Why Air Canada wine is globally sourced and one must include bubbles

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Though Air Canada has occasionally come under fire for sourcing wine from around the world instead of largely focusing on Canadian wine, the airline says there are good reasons for why it has embraced a diverse group of vintners.

Air Canada likes to offer a selection of roughly six wines in its international business class cabins, now called Signature Class. And it needs a minimum 3,000 cases of each wine (for a three-month cycle) to accommodate its wine-loving passengers at 35,000ft.

That’s a lot of wine, and certain smaller Canadian winemakers with unique offerings unfortunately cannot produce the volume required by Air Canada, explains company VP, products Andrew Yiu, pointing to the Canadian climate as inhibiting mass production in some instances.

“We can’t just say ‘we’ll buy 1,000 [cases] and if we need more we’ll come back’ because they might say ‘we are out of that’.”

Other Canadian wineries, including in Ontario, are able to cater specifically to Air Canada’s needs. Says Yiu, “Some of the favorite wineries are actually willing to say, ‘well you know what, we will blend a specific variety for you to put on board.'”

Also, because wine tastes different in-flight – with factors like low humidity and even noise coloring the experience – Air Canada gravitates towards varietals with a higher sugar content. “We tend to add a bit more salt in the food that we put on board because of the taste buds as well so the wine has got to match that.”

Sauvignon Blanc works well in-flight, for instance, as does a Malbec “because it’s strong”.


Air Canada sommelier Véronique Rivest has the (some might say enviable) job of deciding which wines are uncorked on board. Her work includes onboard taste-testing and hosting workshops to educate cabin crew in how to help passengers select wines to pair with their food.

One area where Rivest has a bit less flexibility is in the Champagne selection, however.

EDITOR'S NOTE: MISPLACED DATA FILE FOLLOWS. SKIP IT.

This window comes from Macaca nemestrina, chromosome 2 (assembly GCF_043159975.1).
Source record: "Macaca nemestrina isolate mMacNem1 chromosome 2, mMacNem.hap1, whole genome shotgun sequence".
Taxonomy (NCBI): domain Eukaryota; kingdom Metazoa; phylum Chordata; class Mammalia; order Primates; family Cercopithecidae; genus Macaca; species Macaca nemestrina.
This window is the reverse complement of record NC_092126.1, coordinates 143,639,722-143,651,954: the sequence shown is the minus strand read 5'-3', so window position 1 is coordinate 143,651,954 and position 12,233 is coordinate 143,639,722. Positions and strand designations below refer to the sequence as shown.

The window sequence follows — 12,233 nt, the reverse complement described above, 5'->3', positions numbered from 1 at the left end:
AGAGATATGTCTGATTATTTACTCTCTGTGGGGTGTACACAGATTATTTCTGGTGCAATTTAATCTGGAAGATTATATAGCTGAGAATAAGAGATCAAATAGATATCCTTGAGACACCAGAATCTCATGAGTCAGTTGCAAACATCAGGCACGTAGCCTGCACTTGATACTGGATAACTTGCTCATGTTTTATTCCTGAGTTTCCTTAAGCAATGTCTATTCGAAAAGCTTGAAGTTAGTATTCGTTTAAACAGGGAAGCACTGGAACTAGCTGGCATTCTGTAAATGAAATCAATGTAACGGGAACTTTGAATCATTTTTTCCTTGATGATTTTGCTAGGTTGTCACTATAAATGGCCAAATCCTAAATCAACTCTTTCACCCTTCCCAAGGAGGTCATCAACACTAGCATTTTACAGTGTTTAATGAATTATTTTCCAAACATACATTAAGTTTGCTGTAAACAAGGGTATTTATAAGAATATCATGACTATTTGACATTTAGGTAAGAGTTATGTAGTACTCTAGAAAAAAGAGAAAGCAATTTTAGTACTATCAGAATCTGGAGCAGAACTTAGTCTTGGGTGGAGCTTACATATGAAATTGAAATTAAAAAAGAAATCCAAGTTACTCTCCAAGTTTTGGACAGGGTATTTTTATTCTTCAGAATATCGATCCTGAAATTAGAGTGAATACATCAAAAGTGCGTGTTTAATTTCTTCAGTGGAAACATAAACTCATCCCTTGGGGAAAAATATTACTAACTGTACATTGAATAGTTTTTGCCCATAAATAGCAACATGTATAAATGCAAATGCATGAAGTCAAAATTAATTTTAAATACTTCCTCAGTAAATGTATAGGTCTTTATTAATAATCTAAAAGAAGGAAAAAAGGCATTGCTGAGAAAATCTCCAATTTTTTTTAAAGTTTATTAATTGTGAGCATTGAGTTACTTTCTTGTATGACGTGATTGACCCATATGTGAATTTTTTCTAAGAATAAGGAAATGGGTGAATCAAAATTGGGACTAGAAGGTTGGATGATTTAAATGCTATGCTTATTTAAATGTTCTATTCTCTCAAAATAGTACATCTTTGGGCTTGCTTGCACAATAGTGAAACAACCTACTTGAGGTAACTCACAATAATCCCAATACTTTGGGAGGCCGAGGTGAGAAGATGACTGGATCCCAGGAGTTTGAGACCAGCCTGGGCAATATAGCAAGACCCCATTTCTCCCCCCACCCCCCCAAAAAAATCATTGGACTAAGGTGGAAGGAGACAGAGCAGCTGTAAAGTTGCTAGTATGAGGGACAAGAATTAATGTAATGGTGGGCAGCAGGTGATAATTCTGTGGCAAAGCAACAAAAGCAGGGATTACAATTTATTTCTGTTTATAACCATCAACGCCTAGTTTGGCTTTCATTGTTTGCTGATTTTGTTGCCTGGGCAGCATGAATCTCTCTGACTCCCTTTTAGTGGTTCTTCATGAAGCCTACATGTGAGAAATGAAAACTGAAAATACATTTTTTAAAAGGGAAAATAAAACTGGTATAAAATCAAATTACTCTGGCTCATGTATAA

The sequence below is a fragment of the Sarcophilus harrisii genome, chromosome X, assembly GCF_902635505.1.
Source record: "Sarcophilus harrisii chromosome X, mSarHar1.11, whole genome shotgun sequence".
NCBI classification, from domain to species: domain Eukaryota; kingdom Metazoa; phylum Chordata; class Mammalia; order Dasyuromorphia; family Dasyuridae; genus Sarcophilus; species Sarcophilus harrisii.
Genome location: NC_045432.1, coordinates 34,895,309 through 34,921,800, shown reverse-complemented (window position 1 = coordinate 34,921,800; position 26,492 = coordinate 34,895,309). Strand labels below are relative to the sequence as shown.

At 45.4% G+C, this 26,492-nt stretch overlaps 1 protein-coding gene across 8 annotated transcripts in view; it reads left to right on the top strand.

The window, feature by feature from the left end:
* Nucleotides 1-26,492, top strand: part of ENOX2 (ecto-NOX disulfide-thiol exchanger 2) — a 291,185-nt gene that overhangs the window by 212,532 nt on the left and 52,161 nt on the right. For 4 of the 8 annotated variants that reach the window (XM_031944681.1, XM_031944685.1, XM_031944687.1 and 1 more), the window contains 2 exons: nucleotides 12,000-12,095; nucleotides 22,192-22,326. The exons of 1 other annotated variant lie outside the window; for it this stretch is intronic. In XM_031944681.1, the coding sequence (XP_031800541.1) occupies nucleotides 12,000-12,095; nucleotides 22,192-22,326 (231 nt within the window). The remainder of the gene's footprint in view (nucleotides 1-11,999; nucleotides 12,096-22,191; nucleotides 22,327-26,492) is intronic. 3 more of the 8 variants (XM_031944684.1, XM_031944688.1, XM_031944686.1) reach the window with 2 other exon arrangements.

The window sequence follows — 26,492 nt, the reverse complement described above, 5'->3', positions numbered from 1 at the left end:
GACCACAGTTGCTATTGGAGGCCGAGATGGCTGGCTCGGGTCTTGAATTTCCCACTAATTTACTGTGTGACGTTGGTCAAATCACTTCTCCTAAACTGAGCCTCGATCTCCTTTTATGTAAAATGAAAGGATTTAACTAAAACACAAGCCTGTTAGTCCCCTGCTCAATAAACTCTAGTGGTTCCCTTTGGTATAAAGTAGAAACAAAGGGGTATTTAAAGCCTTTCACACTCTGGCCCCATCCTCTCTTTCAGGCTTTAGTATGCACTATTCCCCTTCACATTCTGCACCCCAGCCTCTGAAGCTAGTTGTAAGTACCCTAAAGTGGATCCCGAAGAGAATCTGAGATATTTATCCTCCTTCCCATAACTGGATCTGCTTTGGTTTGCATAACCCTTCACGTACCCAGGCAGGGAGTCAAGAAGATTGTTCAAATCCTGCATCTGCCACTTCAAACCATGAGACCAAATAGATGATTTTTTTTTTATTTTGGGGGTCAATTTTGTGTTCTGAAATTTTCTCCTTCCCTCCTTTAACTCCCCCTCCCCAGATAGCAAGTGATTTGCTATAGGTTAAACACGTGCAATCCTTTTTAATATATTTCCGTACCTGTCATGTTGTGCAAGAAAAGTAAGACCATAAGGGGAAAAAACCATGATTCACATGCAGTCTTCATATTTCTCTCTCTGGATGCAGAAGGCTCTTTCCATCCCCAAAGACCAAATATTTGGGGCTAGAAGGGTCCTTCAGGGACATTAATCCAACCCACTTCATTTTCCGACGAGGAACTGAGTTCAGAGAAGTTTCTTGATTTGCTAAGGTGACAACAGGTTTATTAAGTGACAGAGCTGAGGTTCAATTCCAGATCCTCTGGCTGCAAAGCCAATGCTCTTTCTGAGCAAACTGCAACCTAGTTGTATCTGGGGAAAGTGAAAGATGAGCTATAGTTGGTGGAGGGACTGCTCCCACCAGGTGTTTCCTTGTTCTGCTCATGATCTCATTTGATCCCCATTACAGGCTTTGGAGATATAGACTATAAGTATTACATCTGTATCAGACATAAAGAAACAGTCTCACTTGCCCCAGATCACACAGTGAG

“So, Champagne is probably the only thing that we base on brand over anything else. Because that is what people associate Champagne with – what the brand is. They don’t care what it tastes like but it’s what the brand is. So, we can’t afford Krug, we can’t afford Dom Pérignon, we’re middle-of-the-ground [in terms of Champagne],” says Yiu.

The carrier is presently offering the highly rated, mid-priced Laurent-Perrier Champagne Brut (France) on most international flights. It offers a Bodega sparkling wine on flights to North America, with Yiu explaining that Air Canada still wants “to keep a little big of differentiation between North America and international”.

It also maintains differentiation between the Champagne offered on board its aircraft and that which is offered in its new Signature Suite lounge in Toronto, with Moët & Chandon Champagne – both Imperial Brut and Rosé – prominently displayed and generously poured in the Suite.

Indeed, these Champagnes are the most popular alcoholic beverages consumed in the Signature Suite – “more than the wines, more than any other spirits”, reveals Air Canada.

The carrier goes through about 600 glasses of Champagne per week in the Suite alone.

Groups traveling together, who request an entire bottle of Moët & Chandon while transiting the Signature Suite are regularly accommodated given Air Canada’s focus on providing high-end, restaurant-quality – and restaurant-styled – dishes in the lounge, which is exclusively offered to paying premium customers.

Intriguingly, when it comes to Champagne, going bargain-basement is not an option for Air Canada. “I’ll take from anywhere else, not the Champagne. I have actually spent more money on the Laurent-Perrier than what we used to have,” says Yiu.

Air Canada offers restaurant-quality meals in the Signature Suite so it needs to offer a solid Champagne. Image: Mary Kirby

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